Sales in S&T: Dead-end career path in 2020?

This summer, I will be interning at GS/JPM/MS in S&T, specifically in sales. After doing some research, I am becoming concerened that sales is not the place to be with the current state of the industry. Basically my questions are this:
- Is sales still a good place to be in 2020?
- What are the most realistic exit options for sales, and what desks make these exits most likely? (is buyside possible?)
- How difficult is it to transition from sales into IB or trading?
- Is getting into a top MBA a viable option after 3-4 years in sales?
Thanks for the help.

Comments (68)

Feb 6, 2020

Personal opinion - i'd rather be in sales than trading. Both are shrinking, but at the end of the day, between the two, who's going to survive? It's the person with the relationships.

Not many exit opps in general if you're in S&T. You have to work twice as harder to make it to the buyside (1) network hard - a sales role will allow you the opportunity (2) and write up pitches and models on your own to show them you have the capability.

Lateraling within the bank from S&T to IB is very hard as well.

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  • Analyst 1 in S&T - Other
Feb 7, 2020

Disagree. When sales people go out to meet with clients they almost always bring a trader with them. In the past was possible to jump to buyside, but these days with how few seats there are it's almost impossible unless you're running risk. As someone on the buyside, now that things are tougher, i trade with whoever prices the quickest and shows the tightest spread,
Also, if anything the sales for products that have already been electronified like equities are probably the safest. Tons of dead weight to cut in ficc still, over next 10 years will def be shrinking whereas equities will probably be the same

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Feb 7, 2020

I'd be lying if I said I wasn't reconsidering my future after reading all of this. I guess I just have to work hard and search for opportunities wherever I can find them.
I am strong in sales, should I still pursue S&T? Are there any other areas within a BB, Hedge Fund or PE Firm where my sales acumen would be valued higher than other qualifications/abilities? I tend to prefer a high pressure, competitive, environment.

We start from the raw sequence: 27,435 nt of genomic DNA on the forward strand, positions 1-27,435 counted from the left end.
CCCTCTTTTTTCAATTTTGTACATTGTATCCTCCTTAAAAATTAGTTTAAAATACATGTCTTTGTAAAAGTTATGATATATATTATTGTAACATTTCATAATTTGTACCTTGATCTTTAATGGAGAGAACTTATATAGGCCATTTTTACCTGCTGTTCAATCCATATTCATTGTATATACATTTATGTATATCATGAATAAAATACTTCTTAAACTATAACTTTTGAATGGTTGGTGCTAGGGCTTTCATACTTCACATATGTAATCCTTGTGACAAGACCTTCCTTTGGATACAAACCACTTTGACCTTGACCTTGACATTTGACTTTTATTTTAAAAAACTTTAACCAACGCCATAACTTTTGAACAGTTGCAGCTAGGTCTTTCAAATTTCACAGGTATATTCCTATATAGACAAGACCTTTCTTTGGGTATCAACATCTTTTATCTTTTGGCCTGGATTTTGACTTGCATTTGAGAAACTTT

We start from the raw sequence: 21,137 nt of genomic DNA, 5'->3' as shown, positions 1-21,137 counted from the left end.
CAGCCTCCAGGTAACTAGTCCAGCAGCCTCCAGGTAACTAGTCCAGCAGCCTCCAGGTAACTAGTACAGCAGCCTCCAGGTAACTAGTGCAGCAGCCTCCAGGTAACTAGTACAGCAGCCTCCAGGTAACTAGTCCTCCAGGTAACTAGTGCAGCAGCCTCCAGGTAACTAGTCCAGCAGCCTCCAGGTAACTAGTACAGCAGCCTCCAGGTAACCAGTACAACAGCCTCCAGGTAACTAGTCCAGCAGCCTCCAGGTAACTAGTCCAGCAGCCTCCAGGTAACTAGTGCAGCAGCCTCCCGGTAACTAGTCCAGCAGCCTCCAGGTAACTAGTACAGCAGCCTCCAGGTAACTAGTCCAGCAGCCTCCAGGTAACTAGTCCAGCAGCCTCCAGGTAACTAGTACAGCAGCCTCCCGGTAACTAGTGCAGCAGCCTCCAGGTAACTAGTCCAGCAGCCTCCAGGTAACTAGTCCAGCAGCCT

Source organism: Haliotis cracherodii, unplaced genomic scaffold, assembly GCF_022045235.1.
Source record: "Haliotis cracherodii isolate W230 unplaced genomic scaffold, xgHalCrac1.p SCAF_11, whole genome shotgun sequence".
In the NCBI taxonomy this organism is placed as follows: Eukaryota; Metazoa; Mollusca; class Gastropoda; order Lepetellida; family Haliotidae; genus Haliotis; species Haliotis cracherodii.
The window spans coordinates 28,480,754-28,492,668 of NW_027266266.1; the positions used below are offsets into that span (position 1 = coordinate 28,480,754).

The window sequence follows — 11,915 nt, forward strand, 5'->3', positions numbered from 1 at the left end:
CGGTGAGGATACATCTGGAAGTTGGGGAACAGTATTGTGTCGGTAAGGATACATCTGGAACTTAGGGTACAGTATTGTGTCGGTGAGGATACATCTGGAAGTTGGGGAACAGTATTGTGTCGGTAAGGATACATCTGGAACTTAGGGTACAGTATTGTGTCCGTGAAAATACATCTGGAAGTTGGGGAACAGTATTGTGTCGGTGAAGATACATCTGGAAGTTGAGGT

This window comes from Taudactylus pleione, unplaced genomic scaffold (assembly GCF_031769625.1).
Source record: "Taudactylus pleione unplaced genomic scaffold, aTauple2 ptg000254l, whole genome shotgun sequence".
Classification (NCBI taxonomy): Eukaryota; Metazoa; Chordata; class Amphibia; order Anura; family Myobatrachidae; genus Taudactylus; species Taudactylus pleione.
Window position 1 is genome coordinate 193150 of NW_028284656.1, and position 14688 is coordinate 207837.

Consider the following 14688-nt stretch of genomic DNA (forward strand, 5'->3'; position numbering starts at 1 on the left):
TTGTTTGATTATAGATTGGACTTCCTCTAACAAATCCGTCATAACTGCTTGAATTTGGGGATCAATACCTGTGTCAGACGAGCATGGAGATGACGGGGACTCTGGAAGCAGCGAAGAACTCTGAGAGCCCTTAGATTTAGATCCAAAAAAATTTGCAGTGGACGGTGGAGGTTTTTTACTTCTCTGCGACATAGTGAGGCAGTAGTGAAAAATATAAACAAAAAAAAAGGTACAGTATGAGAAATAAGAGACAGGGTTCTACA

Feb 6, 2020

If its sales in FICC, than your fine, but if plain equities move on. You could try and get on a interest rate trading desk. Their more likely to still be around.

Feb 10, 2020

FICC sales is still a good career. If you are in cash equities complete dead end. Equities generally is concentrated in the top 3 BB (margins are extremely compressed even on the derivatives side).

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Feb 12, 2020

As I mentioned in the S&T bonus discussion (you can view that thread), I would not recommend anyone to enter the industry anymore. Both sides, sales & trading are deteriorating with the risk higher and reward lower.

I entered the industry a little over 5 years ago, and back then during my internship I didn't believ that what some in the industry had told me to sway me from reconsidering the industry. I thought the talk was exaggerated (effect of technology mostly) ... Needless to say, a lot has changed in the past 5 years and I've personally seen it now. Almost all of my intern/full-time class is gone or leaving soon as well as people around my level leaving in drones who are all feeling the same way. A lot of senior people are in the same mind set, but they are already in the late stages of their career and just need a few more years (rather than the rest of us who have 30+ years of a career to think of...). I'm also at a top American BB btw.

JP Morgan having a record breaking year in trading (as did most BBs) and banks continuing to proceed to cut people / keeping bonuses flat year on year should be a red flag. Imagine what's going to happen when things actually go bad.

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Feb 12, 2020

it really depends on the bank and your position. if you are the 30yr bond trader at an ibank....or maybe if you trade on the swaptions desk and you have your own prop book.....and if you have a good year of pnl with minimal usage of balance sheet (ie.,..high return on capital) then you can still get paid well and these "flat" bonuses won't really apply to you.